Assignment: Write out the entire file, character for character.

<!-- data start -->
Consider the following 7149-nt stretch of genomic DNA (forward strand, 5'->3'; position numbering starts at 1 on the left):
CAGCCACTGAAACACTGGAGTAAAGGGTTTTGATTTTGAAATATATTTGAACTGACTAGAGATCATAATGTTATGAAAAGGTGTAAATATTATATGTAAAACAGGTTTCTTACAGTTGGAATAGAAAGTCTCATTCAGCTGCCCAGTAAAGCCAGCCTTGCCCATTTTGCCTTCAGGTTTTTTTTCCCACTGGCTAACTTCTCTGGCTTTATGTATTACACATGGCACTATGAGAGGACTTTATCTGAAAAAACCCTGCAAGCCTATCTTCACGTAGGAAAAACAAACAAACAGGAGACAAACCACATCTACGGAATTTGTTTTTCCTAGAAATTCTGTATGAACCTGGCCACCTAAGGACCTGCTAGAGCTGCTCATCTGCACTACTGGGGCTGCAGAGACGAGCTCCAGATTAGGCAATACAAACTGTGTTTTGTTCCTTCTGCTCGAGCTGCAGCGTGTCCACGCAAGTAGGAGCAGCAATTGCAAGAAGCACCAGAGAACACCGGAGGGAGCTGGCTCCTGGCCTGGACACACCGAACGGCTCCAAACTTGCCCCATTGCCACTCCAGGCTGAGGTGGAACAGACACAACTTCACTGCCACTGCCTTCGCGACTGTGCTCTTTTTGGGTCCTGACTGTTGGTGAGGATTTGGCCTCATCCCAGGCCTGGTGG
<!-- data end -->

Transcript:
Consider the following 7149-nt stretch of genomic DNA (forward strand, 5'->3'; position numbering starts at 1 on the left):
CAGCCACTGAAACACTGGAGTAAAGGGTTTTGATTTTGAAATATATTTGAACTGACTAGAGATCATAATGTTATGAAAAGGTGTAAATATTATATGTAAAACAGGTTTCTTACAGTTGGAATAGAAAGTCTCATTCAGCTGCCCAGTAAAGCCAGCCTTGCCCATTTTGCCTTCAGGTTTTTTTTCCCACTGGCTAACTTCTCTGGCTTTATGTATTACACATGGCACTATGAGAGGACTTTATCTGAAAAAACCCTGCAAGCCTATCTTCACGTAGGAAAAACAAACAAACAGGAGACAAACCACATCTACGGAATTTGTTTTTCCTAGAAATTCTGTATGAACCTGGCCACCTAAGGACCTGCTAGAGCTGCTCATCTGCACTACTGGGGCTGCAGAGACGAGCTCCAGATTAGGCAATACAAACTGTGTTTTGTTCCTTCTGCTCGAGCTGCAGCGTGTCCACGCAAGTAGGAGCAGCAATTGCAAGAAGCACCAGAGAACACCGGAGGGAGCTGGCTCCTGGCCTGGACACACCGAACGGCTCCAAACTTGCCCCATTGCCACTCCAGGCTGAGGTGGAACAGACACAACTTCACTGCCACTGCCTTCGCGACTGTGCTCTTTTTGGGTCCTGACTGTTGGTGAGGATTTGGCCTCATCCCAGGCCTGGTGG